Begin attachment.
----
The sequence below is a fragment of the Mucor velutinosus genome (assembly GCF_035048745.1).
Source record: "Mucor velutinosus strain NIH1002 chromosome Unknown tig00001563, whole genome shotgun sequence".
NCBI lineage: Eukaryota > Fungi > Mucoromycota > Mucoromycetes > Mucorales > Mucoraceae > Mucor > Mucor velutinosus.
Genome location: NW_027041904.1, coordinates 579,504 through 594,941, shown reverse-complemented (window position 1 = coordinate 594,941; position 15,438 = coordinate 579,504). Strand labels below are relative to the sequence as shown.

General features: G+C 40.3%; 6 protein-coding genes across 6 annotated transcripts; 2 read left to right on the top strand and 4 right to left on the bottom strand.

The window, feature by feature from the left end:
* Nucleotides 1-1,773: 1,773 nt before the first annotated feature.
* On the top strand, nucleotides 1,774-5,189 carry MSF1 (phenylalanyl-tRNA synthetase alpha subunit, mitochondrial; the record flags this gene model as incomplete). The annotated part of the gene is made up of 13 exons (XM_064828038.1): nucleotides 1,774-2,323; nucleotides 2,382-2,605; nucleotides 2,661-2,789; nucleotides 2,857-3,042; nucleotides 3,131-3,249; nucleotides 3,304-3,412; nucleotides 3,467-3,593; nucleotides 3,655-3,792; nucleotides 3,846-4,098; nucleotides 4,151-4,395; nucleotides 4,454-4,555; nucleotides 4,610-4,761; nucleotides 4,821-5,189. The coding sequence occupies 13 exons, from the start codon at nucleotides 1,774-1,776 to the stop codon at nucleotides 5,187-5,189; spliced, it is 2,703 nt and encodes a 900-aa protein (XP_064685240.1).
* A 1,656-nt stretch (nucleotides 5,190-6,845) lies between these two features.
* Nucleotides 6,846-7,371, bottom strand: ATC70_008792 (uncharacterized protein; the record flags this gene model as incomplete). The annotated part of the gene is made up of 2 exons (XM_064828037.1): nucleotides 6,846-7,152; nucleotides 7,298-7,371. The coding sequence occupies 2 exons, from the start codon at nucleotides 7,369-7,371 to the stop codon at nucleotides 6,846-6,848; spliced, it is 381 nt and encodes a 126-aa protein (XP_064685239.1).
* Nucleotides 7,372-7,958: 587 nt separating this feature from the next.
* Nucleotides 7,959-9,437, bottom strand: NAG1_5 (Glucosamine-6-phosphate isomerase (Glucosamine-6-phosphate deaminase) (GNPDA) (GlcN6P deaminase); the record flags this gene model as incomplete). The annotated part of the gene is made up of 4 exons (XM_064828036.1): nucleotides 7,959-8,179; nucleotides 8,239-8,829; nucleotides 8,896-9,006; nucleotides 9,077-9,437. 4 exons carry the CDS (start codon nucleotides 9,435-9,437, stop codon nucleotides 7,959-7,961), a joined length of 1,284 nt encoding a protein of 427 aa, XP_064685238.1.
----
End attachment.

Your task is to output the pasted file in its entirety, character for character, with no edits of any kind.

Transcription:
The sequence below is a fragment of the Mucor velutinosus genome (assembly GCF_035048745.1).
Source record: "Mucor velutinosus strain NIH1002 chromosome Unknown tig00001563, whole genome shotgun sequence".
NCBI lineage: Eukaryota > Fungi > Mucoromycota > Mucoromycetes > Mucorales > Mucoraceae > Mucor > Mucor velutinosus.
Genome location: NW_027041904.1, coordinates 579,504 through 594,941, shown reverse-complemented (window position 1 = coordinate 594,941; position 15,438 = coordinate 579,504). Strand labels below are relative to the sequence as shown.

General features: G+C 40.3%; 6 protein-coding genes across 6 annotated transcripts; 2 read left to right on the top strand and 4 right to left on the bottom strand.

The window, feature by feature from the left end:
* Nucleotides 1-1,773: 1,773 nt before the first annotated feature.
* On the top strand, nucleotides 1,774-5,189 carry MSF1 (phenylalanyl-tRNA synthetase alpha subunit, mitochondrial; the record flags this gene model as incomplete). The annotated part of the gene is made up of 13 exons (XM_064828038.1): nucleotides 1,774-2,323; nucleotides 2,382-2,605; nucleotides 2,661-2,789; nucleotides 2,857-3,042; nucleotides 3,131-3,249; nucleotides 3,304-3,412; nucleotides 3,467-3,593; nucleotides 3,655-3,792; nucleotides 3,846-4,098; nucleotides 4,151-4,395; nucleotides 4,454-4,555; nucleotides 4,610-4,761; nucleotides 4,821-5,189. The coding sequence occupies 13 exons, from the start codon at nucleotides 1,774-1,776 to the stop codon at nucleotides 5,187-5,189; spliced, it is 2,703 nt and encodes a 900-aa protein (XP_064685240.1).
* A 1,656-nt stretch (nucleotides 5,190-6,845) lies between these two features.
* Nucleotides 6,846-7,371, bottom strand: ATC70_008792 (uncharacterized protein; the record flags this gene model as incomplete). The annotated part of the gene is made up of 2 exons (XM_064828037.1): nucleotides 6,846-7,152; nucleotides 7,298-7,371. The coding sequence occupies 2 exons, from the start codon at nucleotides 7,369-7,371 to the stop codon at nucleotides 6,846-6,848; spliced, it is 381 nt and encodes a 126-aa protein (XP_064685239.1).
* Nucleotides 7,372-7,958: 587 nt separating this feature from the next.
* Nucleotides 7,959-9,437, bottom strand: NAG1_5 (Glucosamine-6-phosphate isomerase (Glucosamine-6-phosphate deaminase) (GNPDA) (GlcN6P deaminase); the record flags this gene model as incomplete). The annotated part of the gene is made up of 4 exons (XM_064828036.1): nucleotides 7,959-8,179; nucleotides 8,239-8,829; nucleotides 8,896-9,006; nucleotides 9,077-9,437. 4 exons carry the CDS (start codon nucleotides 9,435-9,437, stop codon nucleotides 7,959-7,961), a joined length of 1,284 nt encoding a protein of 427 aa, XP_064685238.1.